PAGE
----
Garlic is associated with several adverse effects and drug interactions. The most common adverse effects include bad breath and body odor, upset stomach, and heartburn. Garlic has antiplatelet effects and can increase a patient’s risk for bleeding. Patients who are on anticoagulants and antiplatelet agents should be warned about this potential risk.12-17
Niacin (Vitamin B3 ): Niacin is one of the most effective agents to raise HDL-C levels; it can raise HDL-C by almost 35%.18 Niacin also reduces LDL-C levels by up to 25% and triglycerides by 20% to 50%.18,19 This effect is dose-related, requiring 1 to 4 g per day. There are a variety of niacin products available: immediate-release, long-acting (sustained-, controlled-, or timed-release), and extended-release. The first two products are available OTC, while the extended-release products require a prescription. There is also a no-flush formulation available OTC; however, the active ingredient is not niacin but inositol hexaniacinate, which has been shown to be ineffective as a lipid-lowering agent.20 Nicotinamide (niacinamide) should not be used in place of niacin because it does not effectively lower cholesterol or triglyceride levels.
Niacin is associated with several side effects. It can cause hyperglycemia and worsen A1C control, but these increases are often clinically insignificant or readily treatable.20 Doses up to 2,000 mg/day have been well tolerated in diabetic patients with little increase in fasting plasma glucose.18,21 Other reported adverse effects include hyperuricemia, nausea, vomiting, diarrhea, and hypotension. Hepatotoxicity and flushing are also associated with its use, but these effects are dependent on the formulation. OTC long-acting formulations should never be recommended because they are associated with hepatotoxicity, evident by abnormal hepatic enzymes and, in severe cases, jaundice.18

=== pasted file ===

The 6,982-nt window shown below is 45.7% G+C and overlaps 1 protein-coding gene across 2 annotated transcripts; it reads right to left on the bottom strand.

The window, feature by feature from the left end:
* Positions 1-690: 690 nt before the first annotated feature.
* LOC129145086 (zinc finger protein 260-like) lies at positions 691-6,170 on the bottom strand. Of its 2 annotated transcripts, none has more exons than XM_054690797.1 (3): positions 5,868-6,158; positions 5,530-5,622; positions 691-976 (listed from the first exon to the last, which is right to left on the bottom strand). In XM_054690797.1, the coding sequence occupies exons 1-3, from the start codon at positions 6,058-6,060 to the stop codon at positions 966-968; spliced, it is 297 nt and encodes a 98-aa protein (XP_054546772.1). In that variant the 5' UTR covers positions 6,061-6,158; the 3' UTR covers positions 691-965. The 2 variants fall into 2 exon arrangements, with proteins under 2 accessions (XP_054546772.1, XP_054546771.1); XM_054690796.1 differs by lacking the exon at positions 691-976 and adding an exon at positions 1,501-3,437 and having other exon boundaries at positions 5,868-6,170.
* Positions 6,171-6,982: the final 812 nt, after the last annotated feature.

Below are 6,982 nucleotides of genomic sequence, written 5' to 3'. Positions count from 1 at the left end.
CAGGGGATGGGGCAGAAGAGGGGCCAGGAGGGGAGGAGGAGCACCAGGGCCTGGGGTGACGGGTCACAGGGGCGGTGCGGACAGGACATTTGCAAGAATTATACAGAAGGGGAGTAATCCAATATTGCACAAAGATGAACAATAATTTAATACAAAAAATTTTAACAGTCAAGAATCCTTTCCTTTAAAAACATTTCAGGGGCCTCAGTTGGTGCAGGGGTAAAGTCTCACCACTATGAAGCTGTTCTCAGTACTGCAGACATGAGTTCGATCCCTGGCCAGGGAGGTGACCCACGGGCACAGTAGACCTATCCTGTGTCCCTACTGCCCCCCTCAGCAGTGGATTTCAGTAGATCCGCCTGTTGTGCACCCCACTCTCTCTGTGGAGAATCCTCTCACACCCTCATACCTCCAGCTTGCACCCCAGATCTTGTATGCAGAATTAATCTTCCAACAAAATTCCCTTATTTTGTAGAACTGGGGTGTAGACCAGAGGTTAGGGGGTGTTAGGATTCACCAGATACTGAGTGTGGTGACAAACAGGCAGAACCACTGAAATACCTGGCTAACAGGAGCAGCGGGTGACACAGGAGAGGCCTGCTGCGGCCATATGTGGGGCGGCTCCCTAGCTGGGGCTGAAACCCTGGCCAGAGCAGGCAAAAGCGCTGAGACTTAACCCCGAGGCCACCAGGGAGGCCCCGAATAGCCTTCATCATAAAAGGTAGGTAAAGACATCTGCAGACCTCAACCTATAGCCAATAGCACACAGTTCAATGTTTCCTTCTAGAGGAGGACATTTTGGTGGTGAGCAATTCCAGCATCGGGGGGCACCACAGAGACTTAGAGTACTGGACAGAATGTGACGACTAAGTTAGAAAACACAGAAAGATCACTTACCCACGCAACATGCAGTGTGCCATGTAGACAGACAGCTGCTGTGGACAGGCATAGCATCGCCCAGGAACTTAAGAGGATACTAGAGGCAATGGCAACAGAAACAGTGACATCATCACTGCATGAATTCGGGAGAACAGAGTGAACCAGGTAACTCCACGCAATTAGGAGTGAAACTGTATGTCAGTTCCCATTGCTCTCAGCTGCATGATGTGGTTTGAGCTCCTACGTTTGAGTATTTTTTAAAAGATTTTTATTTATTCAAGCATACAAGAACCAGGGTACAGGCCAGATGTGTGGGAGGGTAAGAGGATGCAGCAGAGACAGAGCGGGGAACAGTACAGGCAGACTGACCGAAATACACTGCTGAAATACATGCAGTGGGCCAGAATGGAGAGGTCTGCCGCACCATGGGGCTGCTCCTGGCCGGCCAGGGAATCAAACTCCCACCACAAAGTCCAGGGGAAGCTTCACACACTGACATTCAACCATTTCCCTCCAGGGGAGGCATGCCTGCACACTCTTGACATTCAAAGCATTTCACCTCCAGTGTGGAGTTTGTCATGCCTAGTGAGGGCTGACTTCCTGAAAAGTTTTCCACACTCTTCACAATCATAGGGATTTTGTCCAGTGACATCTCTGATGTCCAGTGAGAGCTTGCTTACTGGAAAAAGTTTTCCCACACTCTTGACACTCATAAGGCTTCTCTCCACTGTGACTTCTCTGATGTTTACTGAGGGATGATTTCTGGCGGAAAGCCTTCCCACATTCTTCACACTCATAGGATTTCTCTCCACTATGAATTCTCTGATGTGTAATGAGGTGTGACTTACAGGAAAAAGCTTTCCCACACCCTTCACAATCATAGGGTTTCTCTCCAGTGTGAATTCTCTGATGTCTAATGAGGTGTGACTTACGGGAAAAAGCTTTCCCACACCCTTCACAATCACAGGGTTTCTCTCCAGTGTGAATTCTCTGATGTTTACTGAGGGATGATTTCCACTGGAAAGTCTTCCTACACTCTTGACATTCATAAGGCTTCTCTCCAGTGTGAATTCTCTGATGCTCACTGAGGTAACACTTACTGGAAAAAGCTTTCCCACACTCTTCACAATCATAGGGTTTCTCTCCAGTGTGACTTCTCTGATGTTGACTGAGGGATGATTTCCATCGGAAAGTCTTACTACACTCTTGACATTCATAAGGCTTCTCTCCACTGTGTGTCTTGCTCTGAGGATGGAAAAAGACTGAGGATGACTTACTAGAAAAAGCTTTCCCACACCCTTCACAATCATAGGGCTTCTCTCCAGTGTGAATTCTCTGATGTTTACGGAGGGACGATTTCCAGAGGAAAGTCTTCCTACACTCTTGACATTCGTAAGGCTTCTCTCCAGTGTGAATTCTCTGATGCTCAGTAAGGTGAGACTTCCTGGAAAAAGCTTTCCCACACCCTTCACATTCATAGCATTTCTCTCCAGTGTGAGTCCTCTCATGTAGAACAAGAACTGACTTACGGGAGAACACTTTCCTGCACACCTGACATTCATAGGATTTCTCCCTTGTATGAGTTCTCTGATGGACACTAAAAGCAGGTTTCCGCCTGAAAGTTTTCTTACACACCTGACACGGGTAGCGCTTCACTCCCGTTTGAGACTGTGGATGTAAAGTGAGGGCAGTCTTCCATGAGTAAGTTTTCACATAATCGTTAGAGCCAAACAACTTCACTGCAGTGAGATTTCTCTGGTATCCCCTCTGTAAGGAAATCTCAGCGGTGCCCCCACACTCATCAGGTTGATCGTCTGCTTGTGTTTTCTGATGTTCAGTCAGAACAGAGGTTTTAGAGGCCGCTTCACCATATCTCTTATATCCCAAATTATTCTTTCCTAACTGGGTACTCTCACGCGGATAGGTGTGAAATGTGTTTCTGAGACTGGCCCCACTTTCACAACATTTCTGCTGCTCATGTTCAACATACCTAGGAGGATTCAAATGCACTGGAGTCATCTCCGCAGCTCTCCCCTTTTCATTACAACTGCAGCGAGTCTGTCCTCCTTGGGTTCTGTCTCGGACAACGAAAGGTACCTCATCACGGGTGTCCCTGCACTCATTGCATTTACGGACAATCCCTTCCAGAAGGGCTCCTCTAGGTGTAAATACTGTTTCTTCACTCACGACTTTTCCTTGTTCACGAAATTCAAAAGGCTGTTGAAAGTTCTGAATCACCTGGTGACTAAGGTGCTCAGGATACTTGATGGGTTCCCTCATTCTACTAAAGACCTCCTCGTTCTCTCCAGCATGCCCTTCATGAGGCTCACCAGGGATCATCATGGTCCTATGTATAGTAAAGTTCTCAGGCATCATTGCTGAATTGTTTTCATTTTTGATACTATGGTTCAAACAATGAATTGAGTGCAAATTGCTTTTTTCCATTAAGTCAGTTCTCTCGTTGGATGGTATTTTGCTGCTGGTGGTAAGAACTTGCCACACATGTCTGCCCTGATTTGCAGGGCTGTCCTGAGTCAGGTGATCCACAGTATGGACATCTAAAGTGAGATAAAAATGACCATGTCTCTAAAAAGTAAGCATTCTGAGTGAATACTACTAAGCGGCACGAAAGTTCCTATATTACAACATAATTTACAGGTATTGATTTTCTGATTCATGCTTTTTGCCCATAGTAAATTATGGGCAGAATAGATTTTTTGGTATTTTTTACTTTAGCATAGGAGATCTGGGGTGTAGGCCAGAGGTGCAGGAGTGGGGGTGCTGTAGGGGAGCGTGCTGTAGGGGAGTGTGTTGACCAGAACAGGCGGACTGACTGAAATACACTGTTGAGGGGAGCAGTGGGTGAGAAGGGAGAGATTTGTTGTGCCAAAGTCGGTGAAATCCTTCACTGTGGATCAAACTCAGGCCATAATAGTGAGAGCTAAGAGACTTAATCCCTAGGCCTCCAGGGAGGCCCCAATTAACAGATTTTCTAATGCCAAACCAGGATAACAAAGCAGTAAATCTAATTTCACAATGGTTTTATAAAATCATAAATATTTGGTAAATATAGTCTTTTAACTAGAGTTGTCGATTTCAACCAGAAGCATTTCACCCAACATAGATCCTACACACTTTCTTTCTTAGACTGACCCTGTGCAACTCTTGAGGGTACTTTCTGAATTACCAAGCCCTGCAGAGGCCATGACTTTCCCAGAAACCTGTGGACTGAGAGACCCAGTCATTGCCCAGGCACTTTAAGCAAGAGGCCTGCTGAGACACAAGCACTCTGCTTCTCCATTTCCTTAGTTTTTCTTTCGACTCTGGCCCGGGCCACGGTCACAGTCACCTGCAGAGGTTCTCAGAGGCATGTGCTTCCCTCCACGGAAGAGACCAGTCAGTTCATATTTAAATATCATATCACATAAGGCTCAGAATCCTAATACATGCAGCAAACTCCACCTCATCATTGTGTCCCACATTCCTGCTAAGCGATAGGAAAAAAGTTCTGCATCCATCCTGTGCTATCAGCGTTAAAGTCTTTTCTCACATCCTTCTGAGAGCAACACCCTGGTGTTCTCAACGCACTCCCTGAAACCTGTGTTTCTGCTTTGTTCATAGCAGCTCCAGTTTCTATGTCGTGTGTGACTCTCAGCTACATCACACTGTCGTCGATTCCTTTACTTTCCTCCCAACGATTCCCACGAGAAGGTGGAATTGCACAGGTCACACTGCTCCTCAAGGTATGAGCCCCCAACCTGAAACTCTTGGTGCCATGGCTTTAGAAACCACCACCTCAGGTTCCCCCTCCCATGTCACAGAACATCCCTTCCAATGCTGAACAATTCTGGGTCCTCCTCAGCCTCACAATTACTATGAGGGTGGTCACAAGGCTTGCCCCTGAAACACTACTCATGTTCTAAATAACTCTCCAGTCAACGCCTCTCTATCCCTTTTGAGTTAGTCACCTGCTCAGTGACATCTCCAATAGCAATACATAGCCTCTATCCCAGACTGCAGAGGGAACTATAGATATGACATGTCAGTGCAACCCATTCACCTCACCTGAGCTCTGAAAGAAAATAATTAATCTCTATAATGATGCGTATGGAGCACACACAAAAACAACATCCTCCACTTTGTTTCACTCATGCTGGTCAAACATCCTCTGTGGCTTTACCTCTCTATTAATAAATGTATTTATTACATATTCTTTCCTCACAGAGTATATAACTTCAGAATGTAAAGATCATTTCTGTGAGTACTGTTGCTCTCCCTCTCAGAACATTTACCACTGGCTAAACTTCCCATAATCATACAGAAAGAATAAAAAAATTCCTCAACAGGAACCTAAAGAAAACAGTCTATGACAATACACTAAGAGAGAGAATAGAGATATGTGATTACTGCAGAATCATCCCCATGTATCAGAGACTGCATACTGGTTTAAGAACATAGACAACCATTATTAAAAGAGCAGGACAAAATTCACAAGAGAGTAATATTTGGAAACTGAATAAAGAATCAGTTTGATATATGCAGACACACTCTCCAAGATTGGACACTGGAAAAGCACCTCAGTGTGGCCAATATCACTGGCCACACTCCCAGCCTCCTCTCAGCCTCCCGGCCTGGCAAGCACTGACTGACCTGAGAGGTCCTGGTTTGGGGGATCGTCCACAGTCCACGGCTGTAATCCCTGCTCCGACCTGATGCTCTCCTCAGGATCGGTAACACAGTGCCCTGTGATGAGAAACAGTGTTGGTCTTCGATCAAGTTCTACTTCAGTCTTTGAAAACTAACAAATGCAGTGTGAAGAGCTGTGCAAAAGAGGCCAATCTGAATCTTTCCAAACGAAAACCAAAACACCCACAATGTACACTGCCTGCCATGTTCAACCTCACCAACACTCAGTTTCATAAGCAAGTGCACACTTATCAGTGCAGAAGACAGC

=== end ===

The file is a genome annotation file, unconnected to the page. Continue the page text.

Niacin-induced flushing is a major barrier to its use; this effect limits niacin’s utilization and achievement of therapeutic dosing. Most patients will experience flushing, which is often more intense with the start of therapy, but usually subsides with continued use. Patients taking immediate-release niacin should be told to gradually increase the dose, take it with meals, and pretreat with aspirin to help minimize the occurrence of flushing.21
Omega-3 Fatty Acids/Fish Oils: Omega-3 fatty acids are the most frequently used natural product among adults, with consumption increasing almost 10-fold this past decade.10,22 Omega-3 fatty acids include alpha-linolenic acid (ALA), eicosapentaenoic acid (EPA), and docosahexaenoic acid (DHA). The most studied forms of omega-3 fatty acids are EPA and DHA. They have shown to be effective in lowering serum triglycerides up to 50%; however, DHA can raise LDL-C and HDL-C.23
There are over 400 OTC products currently marketed as omega-3 fish oil dietary supplements.24 These products not only contain EPA and DHA, but may also include saturated fats, fat-soluble vitamins, and cholesterol.25 Fish oil supplements vary in their EPA and DHA concentrations, ranging anywhere from 20% to >80%. The AHA recommends 2 to 4 g per day of EPA plus DHA to lower triglycerides; if patients require more than 3 g they should be under a physician’s supervision.26 On average, patients would need to take 11.2 servings per day (1 to 3 capsules per serving) to achieve this higher recommended dose.23 Many patients will have difficulty with this high pill burden; they should speak with their healthcare providers about a prescription omega-3 product.